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How Do You Feel About a Cloak that Hides Feeling?

We already have plenty of things that can hide a person’s feelings – a paper bag over the head will do that. A company in Germany claims to have invented a cloaking technique that can hide objects from a person’s sense of feeling or touch.

While not as exciting as a Harry Potter-esqe cloak of invisibility, the “Elastic Invisibility Cloak” announced this week by Karlsruhe Institute of Technology (KIT) in Karlsruhem Germany, is still an interesting variation on tools for hiding. The “cloak” is made of a crystalline polymer material (KIT calls it a metamaterial) that consists of needle-shaped cones whose tips meet. The size of the contact point is determined by calculations on the object to be hidden. Tiemo Buckmann described the process in the news release.

We build the structure around the object to be hidden. In this structure, strength depends on the location in a defined way. The precision of the components combined with the size of the complete arrangement was one of the big obstacles to the development of the mechanical invisibility cloak.

What does that mean? For one thing, the “cloak” does look anything like a cloak. The one described in the news release looks like a tiny plastic cushion. A half-cylinder was placed underneath it and could not be felt when the cushion was pressed on by a finger or a measuring device. Also, each cloak must be designed for a specific object using a mathematical inversion technique to determine characteristics of the object.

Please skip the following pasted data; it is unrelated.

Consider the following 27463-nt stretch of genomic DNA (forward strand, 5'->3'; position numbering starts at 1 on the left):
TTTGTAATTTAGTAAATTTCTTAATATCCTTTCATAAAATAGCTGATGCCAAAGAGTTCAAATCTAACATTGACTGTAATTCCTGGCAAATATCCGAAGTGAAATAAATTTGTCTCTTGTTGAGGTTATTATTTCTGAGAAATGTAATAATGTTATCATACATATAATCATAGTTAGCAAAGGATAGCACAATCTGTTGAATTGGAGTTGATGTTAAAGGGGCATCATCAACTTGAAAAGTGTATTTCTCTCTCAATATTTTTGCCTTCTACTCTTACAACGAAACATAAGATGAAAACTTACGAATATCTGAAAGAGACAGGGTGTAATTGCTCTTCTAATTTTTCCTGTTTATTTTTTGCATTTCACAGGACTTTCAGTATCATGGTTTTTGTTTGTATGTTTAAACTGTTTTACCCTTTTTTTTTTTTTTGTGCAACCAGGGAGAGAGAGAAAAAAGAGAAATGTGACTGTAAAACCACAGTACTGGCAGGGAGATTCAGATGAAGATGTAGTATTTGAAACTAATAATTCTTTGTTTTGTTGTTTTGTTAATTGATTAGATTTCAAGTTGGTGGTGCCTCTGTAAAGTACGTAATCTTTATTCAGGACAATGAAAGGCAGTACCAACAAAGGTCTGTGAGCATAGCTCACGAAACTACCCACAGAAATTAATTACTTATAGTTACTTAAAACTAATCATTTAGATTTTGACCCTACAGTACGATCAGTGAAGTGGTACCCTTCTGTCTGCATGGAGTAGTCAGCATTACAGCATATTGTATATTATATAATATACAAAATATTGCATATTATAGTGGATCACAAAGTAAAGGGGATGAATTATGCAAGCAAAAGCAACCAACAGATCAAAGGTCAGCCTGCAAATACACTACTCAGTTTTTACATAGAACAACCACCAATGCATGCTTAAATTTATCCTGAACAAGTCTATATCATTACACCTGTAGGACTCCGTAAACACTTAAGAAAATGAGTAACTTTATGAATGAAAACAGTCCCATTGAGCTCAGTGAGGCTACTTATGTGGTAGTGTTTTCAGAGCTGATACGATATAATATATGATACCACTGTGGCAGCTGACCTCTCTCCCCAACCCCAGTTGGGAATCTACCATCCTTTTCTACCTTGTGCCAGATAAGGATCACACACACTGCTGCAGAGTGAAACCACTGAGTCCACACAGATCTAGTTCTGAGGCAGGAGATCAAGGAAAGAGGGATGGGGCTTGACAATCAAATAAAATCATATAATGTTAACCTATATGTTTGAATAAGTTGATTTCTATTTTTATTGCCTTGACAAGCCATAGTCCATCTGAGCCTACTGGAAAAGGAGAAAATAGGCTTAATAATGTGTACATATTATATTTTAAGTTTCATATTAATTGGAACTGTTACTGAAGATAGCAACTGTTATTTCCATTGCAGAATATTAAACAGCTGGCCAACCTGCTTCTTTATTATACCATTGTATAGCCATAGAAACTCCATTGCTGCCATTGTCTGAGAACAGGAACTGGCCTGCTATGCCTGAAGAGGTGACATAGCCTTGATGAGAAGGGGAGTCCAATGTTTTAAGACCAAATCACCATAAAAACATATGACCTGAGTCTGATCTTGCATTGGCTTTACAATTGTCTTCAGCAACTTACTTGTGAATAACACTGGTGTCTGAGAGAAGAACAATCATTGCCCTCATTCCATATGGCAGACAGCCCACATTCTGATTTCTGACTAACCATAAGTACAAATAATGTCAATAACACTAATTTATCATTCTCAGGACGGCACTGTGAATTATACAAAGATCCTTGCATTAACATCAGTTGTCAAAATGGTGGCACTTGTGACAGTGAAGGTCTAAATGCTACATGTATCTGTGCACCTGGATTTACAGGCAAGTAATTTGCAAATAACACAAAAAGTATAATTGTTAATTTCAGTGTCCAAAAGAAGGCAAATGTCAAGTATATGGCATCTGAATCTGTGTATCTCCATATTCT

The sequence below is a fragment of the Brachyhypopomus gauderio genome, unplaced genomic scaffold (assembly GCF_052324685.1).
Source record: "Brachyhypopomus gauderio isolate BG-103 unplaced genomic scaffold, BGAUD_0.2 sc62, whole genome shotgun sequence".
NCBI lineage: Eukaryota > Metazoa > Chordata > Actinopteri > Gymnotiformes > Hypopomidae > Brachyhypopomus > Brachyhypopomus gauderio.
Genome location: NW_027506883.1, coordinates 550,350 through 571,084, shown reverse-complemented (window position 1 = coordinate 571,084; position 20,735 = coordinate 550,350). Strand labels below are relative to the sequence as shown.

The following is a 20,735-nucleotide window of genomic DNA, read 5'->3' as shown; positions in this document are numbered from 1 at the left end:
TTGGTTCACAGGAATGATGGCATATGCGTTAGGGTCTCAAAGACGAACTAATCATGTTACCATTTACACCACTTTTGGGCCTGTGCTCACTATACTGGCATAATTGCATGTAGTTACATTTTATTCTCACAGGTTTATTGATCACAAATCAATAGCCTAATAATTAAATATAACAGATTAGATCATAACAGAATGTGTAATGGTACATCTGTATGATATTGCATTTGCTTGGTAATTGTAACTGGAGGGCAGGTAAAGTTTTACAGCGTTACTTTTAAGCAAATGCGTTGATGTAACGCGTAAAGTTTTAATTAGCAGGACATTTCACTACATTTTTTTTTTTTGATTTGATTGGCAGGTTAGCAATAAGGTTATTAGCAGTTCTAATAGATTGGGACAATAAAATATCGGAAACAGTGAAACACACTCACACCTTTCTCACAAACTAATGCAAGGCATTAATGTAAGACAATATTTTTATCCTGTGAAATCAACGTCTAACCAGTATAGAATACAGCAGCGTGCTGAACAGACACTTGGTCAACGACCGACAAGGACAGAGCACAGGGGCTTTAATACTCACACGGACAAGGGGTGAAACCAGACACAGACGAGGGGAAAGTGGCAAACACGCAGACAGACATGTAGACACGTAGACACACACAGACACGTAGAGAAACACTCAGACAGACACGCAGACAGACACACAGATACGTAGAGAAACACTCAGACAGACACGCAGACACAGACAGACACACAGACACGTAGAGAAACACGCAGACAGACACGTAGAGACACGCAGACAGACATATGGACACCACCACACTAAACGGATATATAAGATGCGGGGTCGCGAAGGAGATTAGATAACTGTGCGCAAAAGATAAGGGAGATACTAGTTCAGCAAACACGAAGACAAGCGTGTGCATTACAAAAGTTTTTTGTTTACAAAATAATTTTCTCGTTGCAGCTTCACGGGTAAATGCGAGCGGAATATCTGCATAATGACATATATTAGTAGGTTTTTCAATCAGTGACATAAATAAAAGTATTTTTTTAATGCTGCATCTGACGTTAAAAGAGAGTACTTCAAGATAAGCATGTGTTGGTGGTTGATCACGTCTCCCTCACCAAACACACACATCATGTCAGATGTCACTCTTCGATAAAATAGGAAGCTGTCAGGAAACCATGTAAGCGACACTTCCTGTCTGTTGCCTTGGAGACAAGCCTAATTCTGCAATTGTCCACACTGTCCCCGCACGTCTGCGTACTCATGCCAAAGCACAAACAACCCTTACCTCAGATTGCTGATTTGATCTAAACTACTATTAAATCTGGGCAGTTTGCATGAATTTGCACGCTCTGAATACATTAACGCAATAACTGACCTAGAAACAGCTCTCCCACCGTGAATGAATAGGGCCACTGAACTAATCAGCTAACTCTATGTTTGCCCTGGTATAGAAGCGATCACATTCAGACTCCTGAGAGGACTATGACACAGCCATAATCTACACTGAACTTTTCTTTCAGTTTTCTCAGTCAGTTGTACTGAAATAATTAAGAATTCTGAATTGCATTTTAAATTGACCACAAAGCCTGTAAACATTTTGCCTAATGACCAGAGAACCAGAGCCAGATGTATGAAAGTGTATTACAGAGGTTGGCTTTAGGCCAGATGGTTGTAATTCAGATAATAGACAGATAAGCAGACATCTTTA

This shows the precisely calculated needle-shaped elements designed according to the location of the object.

This shows the precisely calculated needle-shaped elements designed according to the location of the object.

At this point in development, the Elastic Invisibility Cloak is somewhat impractical. Once the technology is improved, possible uses would be thin, lightweight mattresses for campers or carpeting that would hide cables running underneath it.

The Elastic Invisibility Cloak won’t save a wizard but it’s still an interesting idea.

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Paul Seaburn is one of the most prolific writers at Mysterious Universe who has written for T.V. shows like "The Tonight Show", "Politically Incorrect" and "Comic Strip Live". He's also written for sites like "New York Times", "HuffingtonPost.com" and "Capitalist banter". Paul adds a bit of comedy to each MU post he crafts. After all, the mysterious doesn't always have to be serious.
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